Obviously, most of us are not out to marry a duke, or James Bond, or even Indiana Jones. But that captain-of-the-football-team-falls-in-love-with-the-brainy-science-major business is still pretty heady stuff for many women. (And I’m here to tell you that it really does happen.) So romance novels continue to sell.
But here’s the thing. In Jane Austen’s day, physical contact between the sexes—at least, until marriage—was a scandal. I’m not sure any of her heroes and heroines even so much as kissed, even after they pledged their troth. And all of Miss Austen’s books ended when the happy couple finally made it to the altar—no steamy night-of or morning-after scenes. Georgette Heyer pretty much stuck to that formula as well, though if memory serves, there were a few kisses in her novels, at least at the end. By contrast, today’s romance novels are filled with graphic sex and pre-marital pregnancies.
I understand the point of this—these novels are aimed at bored 30- and 40-something housewives, not (ahem) virginal teens, who were the heroines in both Miss Austen’s and Miss Heyer’s novels. I assume the authors and their publishers figure that these women are a) not virgins and b) would like to read about heroines who are closer to their own age and life experience. Thus, the age of the romance heroine has moved into the twenties, and more of them are widows or discarded fiancees (discarded, of course, after the cad who engaged their affections has ravished them, often with horrific consequences).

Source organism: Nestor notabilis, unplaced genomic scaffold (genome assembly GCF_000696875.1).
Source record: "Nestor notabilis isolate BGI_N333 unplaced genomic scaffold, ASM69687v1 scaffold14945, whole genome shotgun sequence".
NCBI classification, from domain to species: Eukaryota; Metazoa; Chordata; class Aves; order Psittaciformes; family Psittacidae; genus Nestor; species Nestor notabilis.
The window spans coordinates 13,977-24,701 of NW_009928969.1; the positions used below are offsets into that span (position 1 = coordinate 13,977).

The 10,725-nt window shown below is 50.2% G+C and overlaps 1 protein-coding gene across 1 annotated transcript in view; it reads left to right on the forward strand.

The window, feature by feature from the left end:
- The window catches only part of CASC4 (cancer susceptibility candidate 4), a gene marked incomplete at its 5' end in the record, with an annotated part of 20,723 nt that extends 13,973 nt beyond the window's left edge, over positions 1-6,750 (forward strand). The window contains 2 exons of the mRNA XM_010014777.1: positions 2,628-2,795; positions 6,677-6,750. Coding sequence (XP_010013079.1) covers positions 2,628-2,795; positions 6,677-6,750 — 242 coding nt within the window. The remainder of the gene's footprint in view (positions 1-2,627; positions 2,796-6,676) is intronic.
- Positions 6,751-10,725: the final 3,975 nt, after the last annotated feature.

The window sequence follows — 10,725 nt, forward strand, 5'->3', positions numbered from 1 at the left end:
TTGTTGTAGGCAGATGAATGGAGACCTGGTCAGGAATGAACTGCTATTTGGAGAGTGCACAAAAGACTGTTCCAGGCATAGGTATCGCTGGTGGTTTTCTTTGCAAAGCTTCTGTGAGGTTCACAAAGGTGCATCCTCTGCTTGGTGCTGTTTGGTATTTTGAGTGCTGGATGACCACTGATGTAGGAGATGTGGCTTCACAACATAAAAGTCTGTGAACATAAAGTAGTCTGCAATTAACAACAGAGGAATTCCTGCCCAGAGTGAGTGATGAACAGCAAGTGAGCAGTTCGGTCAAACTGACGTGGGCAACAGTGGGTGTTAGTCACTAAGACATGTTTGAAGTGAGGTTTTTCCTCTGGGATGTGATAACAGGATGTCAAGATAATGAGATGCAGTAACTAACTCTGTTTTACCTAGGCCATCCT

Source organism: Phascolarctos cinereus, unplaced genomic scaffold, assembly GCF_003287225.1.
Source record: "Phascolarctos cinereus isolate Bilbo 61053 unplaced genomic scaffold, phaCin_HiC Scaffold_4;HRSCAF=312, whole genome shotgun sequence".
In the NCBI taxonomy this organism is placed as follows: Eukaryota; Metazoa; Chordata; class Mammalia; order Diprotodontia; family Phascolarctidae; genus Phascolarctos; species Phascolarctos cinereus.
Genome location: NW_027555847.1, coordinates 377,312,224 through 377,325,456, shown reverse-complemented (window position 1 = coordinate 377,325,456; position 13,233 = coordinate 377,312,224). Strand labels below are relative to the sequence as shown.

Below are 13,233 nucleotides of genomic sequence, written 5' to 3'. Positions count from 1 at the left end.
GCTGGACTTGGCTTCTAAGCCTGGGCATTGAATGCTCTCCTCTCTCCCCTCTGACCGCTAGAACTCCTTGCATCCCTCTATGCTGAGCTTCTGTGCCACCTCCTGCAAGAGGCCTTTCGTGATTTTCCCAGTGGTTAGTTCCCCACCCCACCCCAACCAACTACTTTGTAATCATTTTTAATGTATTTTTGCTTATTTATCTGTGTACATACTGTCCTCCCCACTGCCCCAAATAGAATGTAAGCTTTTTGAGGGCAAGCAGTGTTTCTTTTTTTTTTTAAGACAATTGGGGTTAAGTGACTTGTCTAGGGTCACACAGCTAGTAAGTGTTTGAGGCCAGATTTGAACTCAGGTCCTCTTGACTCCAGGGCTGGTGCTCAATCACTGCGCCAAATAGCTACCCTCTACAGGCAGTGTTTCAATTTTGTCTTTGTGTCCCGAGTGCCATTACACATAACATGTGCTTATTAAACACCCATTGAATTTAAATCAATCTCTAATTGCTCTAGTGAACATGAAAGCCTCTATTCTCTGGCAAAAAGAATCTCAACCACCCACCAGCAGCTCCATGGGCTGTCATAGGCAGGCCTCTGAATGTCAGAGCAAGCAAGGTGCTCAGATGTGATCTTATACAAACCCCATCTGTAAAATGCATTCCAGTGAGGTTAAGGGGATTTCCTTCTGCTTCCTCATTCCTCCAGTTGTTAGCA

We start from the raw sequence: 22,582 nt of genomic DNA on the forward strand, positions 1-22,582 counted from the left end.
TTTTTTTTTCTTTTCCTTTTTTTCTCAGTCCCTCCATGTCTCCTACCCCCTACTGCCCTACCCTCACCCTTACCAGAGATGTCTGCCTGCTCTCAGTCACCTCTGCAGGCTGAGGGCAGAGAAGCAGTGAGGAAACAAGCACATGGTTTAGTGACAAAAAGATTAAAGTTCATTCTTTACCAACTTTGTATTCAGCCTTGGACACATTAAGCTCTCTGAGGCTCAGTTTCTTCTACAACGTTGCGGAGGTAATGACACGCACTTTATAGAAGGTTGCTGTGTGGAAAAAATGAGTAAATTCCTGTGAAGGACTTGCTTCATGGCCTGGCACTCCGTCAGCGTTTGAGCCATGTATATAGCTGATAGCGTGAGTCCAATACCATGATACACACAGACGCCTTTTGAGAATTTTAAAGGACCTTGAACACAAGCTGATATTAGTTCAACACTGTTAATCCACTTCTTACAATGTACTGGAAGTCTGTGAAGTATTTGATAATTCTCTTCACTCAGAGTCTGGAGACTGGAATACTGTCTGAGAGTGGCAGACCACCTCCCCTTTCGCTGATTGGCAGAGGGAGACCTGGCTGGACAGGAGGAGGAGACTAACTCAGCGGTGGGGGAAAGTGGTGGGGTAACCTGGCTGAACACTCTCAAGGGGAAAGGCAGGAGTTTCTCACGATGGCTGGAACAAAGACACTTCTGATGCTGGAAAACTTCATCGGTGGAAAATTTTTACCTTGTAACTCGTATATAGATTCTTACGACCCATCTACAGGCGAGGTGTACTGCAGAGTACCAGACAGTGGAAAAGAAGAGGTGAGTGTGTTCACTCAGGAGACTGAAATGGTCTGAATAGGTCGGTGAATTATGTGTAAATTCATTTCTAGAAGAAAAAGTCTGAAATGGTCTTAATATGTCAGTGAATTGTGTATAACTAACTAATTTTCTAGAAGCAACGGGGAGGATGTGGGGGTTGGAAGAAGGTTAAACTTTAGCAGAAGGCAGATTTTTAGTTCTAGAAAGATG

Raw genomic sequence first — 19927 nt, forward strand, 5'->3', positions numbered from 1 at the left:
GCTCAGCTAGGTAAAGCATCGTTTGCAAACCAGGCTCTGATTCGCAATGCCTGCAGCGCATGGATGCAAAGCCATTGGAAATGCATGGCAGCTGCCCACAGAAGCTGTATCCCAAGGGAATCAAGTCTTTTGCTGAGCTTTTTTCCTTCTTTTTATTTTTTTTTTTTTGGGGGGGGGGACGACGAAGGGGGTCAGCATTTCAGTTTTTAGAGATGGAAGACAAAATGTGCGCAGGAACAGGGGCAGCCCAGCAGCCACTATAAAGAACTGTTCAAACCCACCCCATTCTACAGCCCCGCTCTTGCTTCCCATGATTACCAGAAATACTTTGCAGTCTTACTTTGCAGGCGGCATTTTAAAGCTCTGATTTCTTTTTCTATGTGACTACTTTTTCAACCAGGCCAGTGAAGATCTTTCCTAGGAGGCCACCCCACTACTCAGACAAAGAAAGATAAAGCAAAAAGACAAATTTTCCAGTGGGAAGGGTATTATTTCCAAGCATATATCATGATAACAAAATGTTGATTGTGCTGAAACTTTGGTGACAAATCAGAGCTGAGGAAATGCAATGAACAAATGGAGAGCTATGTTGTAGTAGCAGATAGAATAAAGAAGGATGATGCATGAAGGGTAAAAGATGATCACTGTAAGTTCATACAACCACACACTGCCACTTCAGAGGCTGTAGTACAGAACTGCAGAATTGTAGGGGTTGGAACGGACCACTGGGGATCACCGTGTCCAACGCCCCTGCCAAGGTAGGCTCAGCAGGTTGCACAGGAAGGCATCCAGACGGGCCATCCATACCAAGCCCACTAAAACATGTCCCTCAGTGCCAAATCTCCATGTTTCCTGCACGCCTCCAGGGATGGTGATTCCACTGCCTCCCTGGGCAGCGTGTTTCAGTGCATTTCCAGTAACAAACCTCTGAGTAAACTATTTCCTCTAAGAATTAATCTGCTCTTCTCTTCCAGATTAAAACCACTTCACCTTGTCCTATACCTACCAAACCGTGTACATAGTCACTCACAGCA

But oh, please. Reading about the couplings of the characters in graphic if eccentric detail (romance novels have their own language as far as describing body parts and sex acts is concerned) is ludicrous at best, screamingly (though unintentionally) funny at worst. Some things are best left to the imagination, as Georgette Heyer knew. That’s why I think that Bollywood’s “Bride and Prejudice,” where the Darcy-and-Elizabeth equivalents never so much as kiss, is truer to Jane Austen’s intent than most modern interpretations of her novels, and one reason why I love Alexander McCall Smith’s No. 1 Ladies’ Detective Agency books. Though his heroines pursue romances, become engaged, and marry, you never read about so much as a kiss.
Anticipation. Hope. The realization of a seemingly impossible dream. This is romance (if not reality, but that’s the whole point, now, isn’t it?). Our friend Ben is right; I don’t read modern Regency romances. Not because I wouldn’t enjoy the delightful escapist romp every now and then, but because that obligatory graphic element spoils the romance of them for me. How about you?
Um, Silence, if that’s a “brief” rant, what’s a long rant? And here you accuse me of never being at a loss for words! Uh, Silence? Silence?! Uh oh. Our friend Ben signing off…